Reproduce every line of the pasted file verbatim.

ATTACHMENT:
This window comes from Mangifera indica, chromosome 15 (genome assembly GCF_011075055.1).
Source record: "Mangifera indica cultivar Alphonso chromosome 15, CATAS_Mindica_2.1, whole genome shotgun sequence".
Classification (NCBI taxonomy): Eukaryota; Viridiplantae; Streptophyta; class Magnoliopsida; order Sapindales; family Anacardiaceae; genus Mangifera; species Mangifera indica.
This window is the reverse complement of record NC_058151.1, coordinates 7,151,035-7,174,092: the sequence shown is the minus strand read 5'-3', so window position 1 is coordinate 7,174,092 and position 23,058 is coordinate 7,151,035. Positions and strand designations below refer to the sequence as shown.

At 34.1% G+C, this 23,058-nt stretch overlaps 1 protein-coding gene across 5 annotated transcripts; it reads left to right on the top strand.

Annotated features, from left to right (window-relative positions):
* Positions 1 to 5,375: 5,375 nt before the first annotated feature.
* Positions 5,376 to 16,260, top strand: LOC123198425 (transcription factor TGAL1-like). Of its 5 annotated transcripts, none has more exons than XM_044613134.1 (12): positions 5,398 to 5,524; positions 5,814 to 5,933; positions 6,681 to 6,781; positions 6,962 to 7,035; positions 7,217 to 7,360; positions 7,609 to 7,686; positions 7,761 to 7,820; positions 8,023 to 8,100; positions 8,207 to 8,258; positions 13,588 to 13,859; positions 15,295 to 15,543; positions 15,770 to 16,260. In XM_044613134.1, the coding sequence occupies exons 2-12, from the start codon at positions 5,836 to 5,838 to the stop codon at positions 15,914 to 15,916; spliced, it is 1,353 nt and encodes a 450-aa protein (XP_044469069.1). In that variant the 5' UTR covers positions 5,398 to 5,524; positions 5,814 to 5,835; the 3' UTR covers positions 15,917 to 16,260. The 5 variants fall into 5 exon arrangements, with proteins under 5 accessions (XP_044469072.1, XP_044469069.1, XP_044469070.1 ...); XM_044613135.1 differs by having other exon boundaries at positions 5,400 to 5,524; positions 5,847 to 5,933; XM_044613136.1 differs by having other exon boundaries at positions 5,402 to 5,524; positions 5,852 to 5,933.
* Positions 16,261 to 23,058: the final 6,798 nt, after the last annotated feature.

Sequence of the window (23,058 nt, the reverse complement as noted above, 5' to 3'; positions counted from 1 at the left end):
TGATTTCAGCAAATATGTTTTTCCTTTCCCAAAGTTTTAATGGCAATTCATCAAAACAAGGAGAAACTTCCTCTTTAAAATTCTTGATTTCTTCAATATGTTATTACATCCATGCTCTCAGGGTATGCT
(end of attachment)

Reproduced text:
This window comes from Mangifera indica, chromosome 15 (genome assembly GCF_011075055.1).
Source record: "Mangifera indica cultivar Alphonso chromosome 15, CATAS_Mindica_2.1, whole genome shotgun sequence".
Classification (NCBI taxonomy): Eukaryota; Viridiplantae; Streptophyta; class Magnoliopsida; order Sapindales; family Anacardiaceae; genus Mangifera; species Mangifera indica.
This window is the reverse complement of record NC_058151.1, coordinates 7,151,035-7,174,092: the sequence shown is the minus strand read 5'-3', so window position 1 is coordinate 7,174,092 and position 23,058 is coordinate 7,151,035. Positions and strand designations below refer to the sequence as shown.

At 34.1% G+C, this 23,058-nt stretch overlaps 1 protein-coding gene across 5 annotated transcripts; it reads left to right on the top strand.

Annotated features, from left to right (window-relative positions):
* Positions 1 to 5,375: 5,375 nt before the first annotated feature.
* Positions 5,376 to 16,260, top strand: LOC123198425 (transcription factor TGAL1-like). Of its 5 annotated transcripts, none has more exons than XM_044613134.1 (12): positions 5,398 to 5,524; positions 5,814 to 5,933; positions 6,681 to 6,781; positions 6,962 to 7,035; positions 7,217 to 7,360; positions 7,609 to 7,686; positions 7,761 to 7,820; positions 8,023 to 8,100; positions 8,207 to 8,258; positions 13,588 to 13,859; positions 15,295 to 15,543; positions 15,770 to 16,260. In XM_044613134.1, the coding sequence occupies exons 2-12, from the start codon at positions 5,836 to 5,838 to the stop codon at positions 15,914 to 15,916; spliced, it is 1,353 nt and encodes a 450-aa protein (XP_044469069.1). In that variant the 5' UTR covers positions 5,398 to 5,524; positions 5,814 to 5,835; the 3' UTR covers positions 15,917 to 16,260. The 5 variants fall into 5 exon arrangements, with proteins under 5 accessions (XP_044469072.1, XP_044469069.1, XP_044469070.1 ...); XM_044613135.1 differs by having other exon boundaries at positions 5,400 to 5,524; positions 5,847 to 5,933; XM_044613136.1 differs by having other exon boundaries at positions 5,402 to 5,524; positions 5,852 to 5,933.
* Positions 16,261 to 23,058: the final 6,798 nt, after the last annotated feature.

Sequence of the window (23,058 nt, the reverse complement as noted above, 5' to 3'; positions counted from 1 at the left end):
TGATTTCAGCAAATATGTTTTTCCTTTCCCAAAGTTTTAATGGCAATTCATCAAAACAAGGAGAAACTTCCTCTTTAAAATTCTTGATTTCTTCAATATGTTATTACATCCATGCTCTCAGGGTATGCT